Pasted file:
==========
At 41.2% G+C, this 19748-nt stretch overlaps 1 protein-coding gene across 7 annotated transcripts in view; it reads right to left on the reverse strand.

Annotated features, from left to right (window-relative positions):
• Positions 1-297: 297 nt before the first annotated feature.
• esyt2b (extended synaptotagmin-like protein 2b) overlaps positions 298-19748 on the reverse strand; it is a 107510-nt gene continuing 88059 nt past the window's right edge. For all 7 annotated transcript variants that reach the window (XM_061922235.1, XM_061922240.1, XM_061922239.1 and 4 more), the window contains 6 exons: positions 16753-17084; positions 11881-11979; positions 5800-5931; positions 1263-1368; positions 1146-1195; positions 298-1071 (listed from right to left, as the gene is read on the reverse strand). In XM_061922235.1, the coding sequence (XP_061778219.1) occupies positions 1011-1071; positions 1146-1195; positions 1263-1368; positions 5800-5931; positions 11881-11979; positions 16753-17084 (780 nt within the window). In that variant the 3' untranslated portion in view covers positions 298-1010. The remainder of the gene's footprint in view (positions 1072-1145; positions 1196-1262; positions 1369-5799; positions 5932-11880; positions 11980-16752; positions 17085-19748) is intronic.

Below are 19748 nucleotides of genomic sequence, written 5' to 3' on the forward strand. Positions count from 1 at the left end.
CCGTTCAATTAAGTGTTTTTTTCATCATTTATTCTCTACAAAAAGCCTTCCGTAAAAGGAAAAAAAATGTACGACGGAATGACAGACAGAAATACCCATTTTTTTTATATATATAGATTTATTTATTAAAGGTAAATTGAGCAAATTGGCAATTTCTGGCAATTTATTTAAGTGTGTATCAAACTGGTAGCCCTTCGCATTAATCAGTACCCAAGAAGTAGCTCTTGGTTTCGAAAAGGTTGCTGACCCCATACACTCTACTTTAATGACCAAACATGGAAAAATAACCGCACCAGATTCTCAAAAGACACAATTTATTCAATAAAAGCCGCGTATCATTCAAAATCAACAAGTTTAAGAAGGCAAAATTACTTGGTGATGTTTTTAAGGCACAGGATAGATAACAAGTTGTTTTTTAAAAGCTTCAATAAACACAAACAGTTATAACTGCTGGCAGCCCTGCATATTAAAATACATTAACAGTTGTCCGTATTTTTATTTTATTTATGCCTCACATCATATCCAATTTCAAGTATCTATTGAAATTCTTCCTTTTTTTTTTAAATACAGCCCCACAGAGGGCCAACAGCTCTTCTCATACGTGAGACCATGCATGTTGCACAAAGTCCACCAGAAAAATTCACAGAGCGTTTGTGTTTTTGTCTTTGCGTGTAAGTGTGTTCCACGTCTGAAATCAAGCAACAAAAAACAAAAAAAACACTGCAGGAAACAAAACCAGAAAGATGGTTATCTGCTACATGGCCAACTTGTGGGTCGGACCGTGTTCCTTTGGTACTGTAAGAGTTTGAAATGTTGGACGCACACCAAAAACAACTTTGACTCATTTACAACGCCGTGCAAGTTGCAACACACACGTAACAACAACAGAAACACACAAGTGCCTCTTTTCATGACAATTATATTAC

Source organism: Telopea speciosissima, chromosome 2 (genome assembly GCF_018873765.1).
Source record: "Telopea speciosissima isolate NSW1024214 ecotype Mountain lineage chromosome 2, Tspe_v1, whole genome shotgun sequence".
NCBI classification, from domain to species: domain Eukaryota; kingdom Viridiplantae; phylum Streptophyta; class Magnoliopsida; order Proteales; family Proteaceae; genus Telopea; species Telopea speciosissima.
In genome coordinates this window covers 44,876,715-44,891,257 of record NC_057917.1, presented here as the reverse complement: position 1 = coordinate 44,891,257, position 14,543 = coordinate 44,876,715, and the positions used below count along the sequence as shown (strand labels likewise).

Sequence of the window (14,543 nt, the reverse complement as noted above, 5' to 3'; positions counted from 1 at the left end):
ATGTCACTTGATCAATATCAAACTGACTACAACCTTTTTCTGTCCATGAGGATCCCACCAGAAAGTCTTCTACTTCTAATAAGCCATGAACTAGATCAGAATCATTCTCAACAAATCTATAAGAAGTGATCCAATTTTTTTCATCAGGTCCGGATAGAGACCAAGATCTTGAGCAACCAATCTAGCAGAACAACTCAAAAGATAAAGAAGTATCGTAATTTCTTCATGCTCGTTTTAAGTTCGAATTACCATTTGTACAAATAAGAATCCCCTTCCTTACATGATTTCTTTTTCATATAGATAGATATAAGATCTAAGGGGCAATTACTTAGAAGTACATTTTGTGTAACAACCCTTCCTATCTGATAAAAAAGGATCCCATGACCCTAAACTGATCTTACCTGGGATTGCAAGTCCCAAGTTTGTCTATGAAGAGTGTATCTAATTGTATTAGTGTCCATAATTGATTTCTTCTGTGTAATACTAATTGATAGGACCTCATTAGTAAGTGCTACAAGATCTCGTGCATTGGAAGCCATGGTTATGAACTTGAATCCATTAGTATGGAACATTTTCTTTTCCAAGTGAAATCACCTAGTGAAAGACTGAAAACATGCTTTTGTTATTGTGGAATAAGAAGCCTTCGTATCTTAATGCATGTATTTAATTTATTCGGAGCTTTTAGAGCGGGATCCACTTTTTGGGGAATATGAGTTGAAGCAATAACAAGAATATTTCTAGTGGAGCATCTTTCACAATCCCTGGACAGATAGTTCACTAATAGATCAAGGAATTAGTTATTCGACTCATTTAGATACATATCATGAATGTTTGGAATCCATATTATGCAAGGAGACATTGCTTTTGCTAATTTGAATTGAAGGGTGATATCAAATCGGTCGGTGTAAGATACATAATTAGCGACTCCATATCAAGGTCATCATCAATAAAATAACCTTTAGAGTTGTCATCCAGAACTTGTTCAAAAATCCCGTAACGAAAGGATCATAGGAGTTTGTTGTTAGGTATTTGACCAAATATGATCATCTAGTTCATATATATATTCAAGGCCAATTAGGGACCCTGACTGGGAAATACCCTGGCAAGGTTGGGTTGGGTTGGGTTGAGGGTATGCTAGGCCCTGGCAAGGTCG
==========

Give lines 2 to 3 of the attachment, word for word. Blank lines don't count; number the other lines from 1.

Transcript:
Annotated features, from left to right (window-relative positions):
• Positions 1-297: 297 nt before the first annotated feature.